Pages Menu
Categories Menu

Posted on Nov 1, 2013

Teacher Professional Development Placed in a Better Story

Teacher Professional Development Placed in a Better Story

by Joanne den Boer, SCSBC Director of Learning ◊

Sixty Christian school teachers, kindergarten to high school, descended upon Vancouver’s Granville Island Market. Equipped with cameras and a sizable dose of enthusiasm, they came to learn – through play. Their assignment, as part of a summer course1, was to look for evidence of God’s story in the ordinary moments that unfolded before them.

Was it really possible to recognize God’s hand in creation, or the effects of man’s fall into sin? Could they observe the effects of Christ’s redemptive work? Would there be examples of His restorative kingdom at work? If so, then this would be a formational learning experience that would solidify their understanding of the biblical story and biblical through-lines in the units they were developing. It would enable them to shift from theory to practice. Moreover, it would give them a sense of how to design formational learning experiences for their students.

It was an invitation to a better story, God’s story.

This field experience was a welcome change of pace after the rigorous first two days of class. These teachers had expended a lot of intense energy to focus on designing a unit plan of study. It takes effort to create learning experiences that will have middle schoolers debate Money or Mantle: Which Comes First? to understand the link between human activity and natural disasters. How do you design learning experiences for pre-calculus students so they can answer the question of why astronauts exit the space shuttle on wheelchairs? The Fair Trade – it’s Not Just for Coffee unit will examine concepts of fairness and honesty while applying math principles. Intermediate students will grapple with how people explore and live while being mindful of treating their neighbours as themselves, such as European explorers being mindful (or not) of their First Nations neighbours. In contrast to community-building, third graders consider What Would My Life Be Like if I Was All Alone? On day three, the stamina required to write ebbed, creativity and ingenuity waned, clear thinking became cluttered – the timing of the excursion to Granville Island Market was exactly right.

Docks, vegetable stands, cement factories, breweries, artisans – the more teachers beheld, the greater the chase2. The more they sensed, the more thoughtful they became. One teacher later remarked, “I’ve been here before but never saw God. I didn’t realize that I had never looked for Him.”

The impact on teachers observing the biblical story lived at the market seems to have inspired intentionality around naming, or renaming, units. Doing so counters a so-called neutral curriculum. The unit plans described above could just as easily have been titled Playing Store: Adding and Subtracting, Pioneers, Exploring Canada, Natural Disasters, or Radical Functions. Using “neutral” unit titles could shift the teacher’s attention from an intentional, biblically-marinated and faith-informed approach to learning3 to a more skills-based and knowledge approach. A disconnect, or a gap, between what a student knows, what a student believes, and how a student behaves, might be the result of inattention to a seemingly minor detail such as a unit title. I wonder if it could be argued that “neutral” unit titles promote learning as head knowledge only, and that opportunities for learning with heart and hands might be overlooked. Being deliberate about something as simple as a unit title shapes practice4.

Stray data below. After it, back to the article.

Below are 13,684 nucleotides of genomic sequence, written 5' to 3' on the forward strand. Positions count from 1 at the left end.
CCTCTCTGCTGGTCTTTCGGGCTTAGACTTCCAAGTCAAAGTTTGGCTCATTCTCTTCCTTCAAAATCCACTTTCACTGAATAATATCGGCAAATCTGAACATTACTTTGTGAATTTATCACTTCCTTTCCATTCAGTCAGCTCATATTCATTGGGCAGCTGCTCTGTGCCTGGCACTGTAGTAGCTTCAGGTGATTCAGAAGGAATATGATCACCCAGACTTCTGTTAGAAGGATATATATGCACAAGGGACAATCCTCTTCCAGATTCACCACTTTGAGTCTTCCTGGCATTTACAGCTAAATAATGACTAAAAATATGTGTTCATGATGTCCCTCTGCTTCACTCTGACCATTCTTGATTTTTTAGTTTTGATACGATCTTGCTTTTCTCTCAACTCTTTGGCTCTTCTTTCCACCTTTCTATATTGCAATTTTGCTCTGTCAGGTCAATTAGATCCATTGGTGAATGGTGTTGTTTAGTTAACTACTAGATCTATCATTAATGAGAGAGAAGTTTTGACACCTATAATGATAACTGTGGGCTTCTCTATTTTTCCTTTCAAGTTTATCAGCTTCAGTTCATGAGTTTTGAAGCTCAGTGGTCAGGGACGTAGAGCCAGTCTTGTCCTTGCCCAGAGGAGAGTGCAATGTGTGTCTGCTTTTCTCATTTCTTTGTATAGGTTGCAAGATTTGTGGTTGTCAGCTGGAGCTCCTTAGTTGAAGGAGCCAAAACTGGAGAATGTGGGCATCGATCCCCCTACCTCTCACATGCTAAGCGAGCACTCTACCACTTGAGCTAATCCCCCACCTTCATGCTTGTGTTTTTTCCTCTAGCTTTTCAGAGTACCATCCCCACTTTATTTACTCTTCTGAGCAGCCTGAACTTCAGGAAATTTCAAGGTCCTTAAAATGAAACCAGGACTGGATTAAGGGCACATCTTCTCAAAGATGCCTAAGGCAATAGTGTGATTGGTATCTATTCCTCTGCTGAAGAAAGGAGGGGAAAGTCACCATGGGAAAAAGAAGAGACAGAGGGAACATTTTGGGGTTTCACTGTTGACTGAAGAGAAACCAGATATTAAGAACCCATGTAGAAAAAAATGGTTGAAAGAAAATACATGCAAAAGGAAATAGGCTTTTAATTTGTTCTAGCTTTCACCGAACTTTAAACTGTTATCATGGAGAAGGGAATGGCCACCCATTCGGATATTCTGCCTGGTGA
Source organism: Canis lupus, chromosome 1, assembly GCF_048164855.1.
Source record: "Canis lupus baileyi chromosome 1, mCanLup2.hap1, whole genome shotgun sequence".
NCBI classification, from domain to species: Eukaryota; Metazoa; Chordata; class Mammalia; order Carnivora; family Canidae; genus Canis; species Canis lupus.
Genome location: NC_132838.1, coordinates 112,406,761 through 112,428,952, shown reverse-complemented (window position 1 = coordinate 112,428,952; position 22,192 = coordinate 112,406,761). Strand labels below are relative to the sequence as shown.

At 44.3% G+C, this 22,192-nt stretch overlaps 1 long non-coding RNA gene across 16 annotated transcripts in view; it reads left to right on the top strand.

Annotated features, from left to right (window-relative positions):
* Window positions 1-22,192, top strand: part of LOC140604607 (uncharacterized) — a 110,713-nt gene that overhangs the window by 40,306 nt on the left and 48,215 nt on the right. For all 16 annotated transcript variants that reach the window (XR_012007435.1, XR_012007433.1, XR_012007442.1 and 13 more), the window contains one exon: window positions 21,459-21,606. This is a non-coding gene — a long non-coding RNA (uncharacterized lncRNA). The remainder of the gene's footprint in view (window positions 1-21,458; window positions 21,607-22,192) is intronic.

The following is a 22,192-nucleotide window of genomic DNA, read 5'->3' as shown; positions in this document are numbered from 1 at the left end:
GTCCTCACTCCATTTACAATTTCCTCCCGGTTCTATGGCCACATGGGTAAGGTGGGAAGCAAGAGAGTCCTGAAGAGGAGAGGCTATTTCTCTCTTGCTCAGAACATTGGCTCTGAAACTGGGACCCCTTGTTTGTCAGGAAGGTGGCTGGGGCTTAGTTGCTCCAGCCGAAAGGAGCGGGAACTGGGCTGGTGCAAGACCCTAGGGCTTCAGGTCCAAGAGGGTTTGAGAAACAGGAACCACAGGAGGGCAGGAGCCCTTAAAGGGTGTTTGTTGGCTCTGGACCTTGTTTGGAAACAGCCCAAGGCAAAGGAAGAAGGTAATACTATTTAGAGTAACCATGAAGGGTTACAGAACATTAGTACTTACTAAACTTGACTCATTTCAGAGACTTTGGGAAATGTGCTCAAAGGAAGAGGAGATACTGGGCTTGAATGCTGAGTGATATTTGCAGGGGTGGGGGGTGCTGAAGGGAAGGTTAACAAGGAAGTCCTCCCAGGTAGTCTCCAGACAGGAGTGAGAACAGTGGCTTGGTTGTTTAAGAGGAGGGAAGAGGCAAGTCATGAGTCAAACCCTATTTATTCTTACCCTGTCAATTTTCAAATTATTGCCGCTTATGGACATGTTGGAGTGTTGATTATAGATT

If you were to walk the halls of your school and read the titles on bulletin boards, would you want to see a “neutral” title to describe the students’ learning, or would you desire to read a title that proclaims the Lord’s sovereignty, his Lordship over all things? Don’t school board members want their teachers to create learning experiences that are formational and transformational, not just informational? That requires teachers to “search out the will of God for our content and how we go about teaching it,” 5 including naming the unit to tell God’s story. To search out the will of God is to know the story of God. Being steeped in the biblical story, for all unit lessons or themes of study, is essential. At the market, teachers were immersed in the biblical story which reinforced the impossibility of a neutral curriculum.

To apply a rich biblical narrative to the unit of study requires the teacher to adopt a humble and prayerful posture before beginning the design process. Then, immersing the unit in the creation, fall, redemption, and restoration framework will allow God’s story to be told. When we ask what was God’s purpose when He created the stars, the salmon, or polypeptides, or when we ask whose story is being told in the fossil evidence, or what comes first – thought or language, then we start our thinking with God and not with humans. When we ask how sin has distorted God’s purpose, or what the competing stories are, then we start to surface what went wrong with God’s intent for creation. We ask questions about fair trade coffee, the effects of deforestation, or the abuse of power over First Nation’s people. When we consider Christ’s redemptive work on the cross, then we humbly acknowledge that He has come to redeem people from their fallen state, to establish His kingdom, and to bring restoration until He returns when restoration will find its fulfillment. This glorious story was, to varying degrees, being told at Granville Island Market. Teachers saw it, heard it, and experienced it. It was humbling.